Sensors are an important part of IoT. Phones, robots and drones all have a slurry of sensors. Sensor chips are everywhere, doing all kinds of jobs to help and entertain us. Modern games and game consoles can thank sensors for some wonderfully active games.
Since I became involved with sensors and wrote QtSensorGestures as part of the QtSensors team at Nokia, sensors have only gotten cheaper and more prolific.
I used Ubuntu Server, snappy, a raspberry pi 3, and the senseHAT
sensor board to create a senseHAT sensors snap. Of course, this
currently only runs in devmode on raspberry pi3 (and pi2 as well) .
To future proof this, I wanted to get sensor data all the way up to QtSensors, for future QML access.
I now work at Canonical. Snappy is new and still in heavy development so I did run into a few
issues. First up was QFactoryLoader which
finds and loads plugins, was not looking in the correct spot. For some
reason, it uses $SNAP/usr/bin as it's QT_PLUGIN_PATH. I got around this
for now by using a wrapper script and setting QT_PLUGIN_PATH
Second issue was
that QSensorManager could not see it's configuration file in
/etc/xdg/QtProject which is not accessible to a snap. So I used the
wrapper script to set up XDG_CONFIG_DIRS as $SNAP/etc/xdg
[NOTE] I just discovered there is a part named "qt5conf" that can be used to setup Qt's env vars by using the included command qt5-launch to run your snap's commands.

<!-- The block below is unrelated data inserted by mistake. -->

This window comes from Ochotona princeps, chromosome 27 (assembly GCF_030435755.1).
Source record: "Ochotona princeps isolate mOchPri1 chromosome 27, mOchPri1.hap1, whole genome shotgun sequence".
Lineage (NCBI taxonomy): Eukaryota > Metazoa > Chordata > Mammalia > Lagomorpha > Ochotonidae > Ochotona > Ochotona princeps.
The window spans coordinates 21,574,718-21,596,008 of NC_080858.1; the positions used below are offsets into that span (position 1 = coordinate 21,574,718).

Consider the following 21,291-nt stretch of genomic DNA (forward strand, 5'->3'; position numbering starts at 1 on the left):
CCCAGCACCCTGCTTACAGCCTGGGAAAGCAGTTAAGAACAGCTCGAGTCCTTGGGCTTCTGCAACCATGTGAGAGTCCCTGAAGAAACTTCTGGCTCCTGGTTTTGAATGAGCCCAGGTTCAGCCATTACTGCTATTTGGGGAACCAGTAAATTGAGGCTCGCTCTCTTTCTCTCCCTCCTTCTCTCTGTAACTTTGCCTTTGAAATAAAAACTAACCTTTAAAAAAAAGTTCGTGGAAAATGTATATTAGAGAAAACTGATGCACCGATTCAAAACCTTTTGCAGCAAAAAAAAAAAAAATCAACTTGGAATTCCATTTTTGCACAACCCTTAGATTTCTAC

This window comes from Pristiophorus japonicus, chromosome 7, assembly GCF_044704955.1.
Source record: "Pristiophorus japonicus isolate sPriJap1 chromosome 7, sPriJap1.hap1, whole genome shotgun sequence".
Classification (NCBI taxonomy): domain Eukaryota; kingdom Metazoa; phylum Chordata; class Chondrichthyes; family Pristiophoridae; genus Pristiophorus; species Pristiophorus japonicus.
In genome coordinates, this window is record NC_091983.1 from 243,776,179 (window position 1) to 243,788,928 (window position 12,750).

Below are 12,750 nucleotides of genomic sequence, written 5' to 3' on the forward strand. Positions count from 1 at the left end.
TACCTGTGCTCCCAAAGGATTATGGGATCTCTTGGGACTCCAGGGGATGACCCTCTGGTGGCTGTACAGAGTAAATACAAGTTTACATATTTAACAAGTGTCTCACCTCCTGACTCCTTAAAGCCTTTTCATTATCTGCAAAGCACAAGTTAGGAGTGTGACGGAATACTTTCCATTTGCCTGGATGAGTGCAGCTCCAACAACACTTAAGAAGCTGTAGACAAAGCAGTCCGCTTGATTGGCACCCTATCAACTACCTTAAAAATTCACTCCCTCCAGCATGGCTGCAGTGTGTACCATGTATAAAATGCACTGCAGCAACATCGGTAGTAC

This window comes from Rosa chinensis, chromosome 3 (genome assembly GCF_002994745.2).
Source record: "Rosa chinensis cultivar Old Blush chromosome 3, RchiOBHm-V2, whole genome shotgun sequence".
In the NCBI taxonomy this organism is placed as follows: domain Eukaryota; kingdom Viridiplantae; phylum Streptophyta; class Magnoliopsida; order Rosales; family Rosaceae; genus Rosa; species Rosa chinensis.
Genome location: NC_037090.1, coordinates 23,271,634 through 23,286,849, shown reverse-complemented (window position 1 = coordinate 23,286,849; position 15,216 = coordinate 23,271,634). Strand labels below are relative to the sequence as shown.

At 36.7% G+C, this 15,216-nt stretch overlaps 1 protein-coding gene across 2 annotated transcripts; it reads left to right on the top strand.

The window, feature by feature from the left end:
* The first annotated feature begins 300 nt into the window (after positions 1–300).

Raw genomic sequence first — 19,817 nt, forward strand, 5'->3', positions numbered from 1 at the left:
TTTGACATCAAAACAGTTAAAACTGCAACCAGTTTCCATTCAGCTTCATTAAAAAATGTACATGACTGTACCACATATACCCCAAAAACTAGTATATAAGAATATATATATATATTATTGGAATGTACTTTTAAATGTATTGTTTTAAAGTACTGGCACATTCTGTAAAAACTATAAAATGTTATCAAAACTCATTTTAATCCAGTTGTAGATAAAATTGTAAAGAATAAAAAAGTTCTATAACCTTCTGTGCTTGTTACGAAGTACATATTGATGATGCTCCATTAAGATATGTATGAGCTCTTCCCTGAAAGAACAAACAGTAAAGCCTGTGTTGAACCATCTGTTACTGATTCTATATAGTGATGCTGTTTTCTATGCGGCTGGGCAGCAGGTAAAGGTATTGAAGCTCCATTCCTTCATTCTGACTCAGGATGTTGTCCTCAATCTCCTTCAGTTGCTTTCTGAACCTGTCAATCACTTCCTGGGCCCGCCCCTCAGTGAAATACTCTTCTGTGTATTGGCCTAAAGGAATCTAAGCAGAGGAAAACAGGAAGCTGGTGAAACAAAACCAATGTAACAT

Since there is no libhybris in Ubuntu Core, I had to decide what QtSensor backend to use. I could have used sensorfw, or maybe iio-sensor-proxy but RTIMULib
already worked for senseHAT. It was easier to write a QtSensors plugin
that used RTIMULib, as opposed to adding it into sensorfw. iio-sensor-proxy is more for laptop like machines and lacks many sensors.
uses a configuration file that needs to be in a writable area, to hold
additional device specific calibration data. Luckily, one of it's
functions takes a directory path to look in. Since I was creating the
plugin, I made it use a new variable SENSEHAT_CONFIG_DIR so I could then set that up in
the wrapper script.
This also runs in confinement
without devmode, but involves a simple sensors snapd
One of the issues I can already see with this is that there
are a myriad ways of accessing the sensors. Different kernel interfaces -
iio, sysfs, evdev, different middleware - android
SensorManager/hybris, libhardware/hybris, sensorfw and others either I
cannot speak of or do not know about.
Once the snap goes through a review, it will live here https://code.launchpad.net/~snappy-hwe-team/snappy-hwe-snaps/+git/sensehat, but for now, there is working code is at my sensehat repo.
Next up to snapify, the Matrix Creator sensor array! Perhaps I can use my sensorfw snap or iio-sensor-proxy snap for that.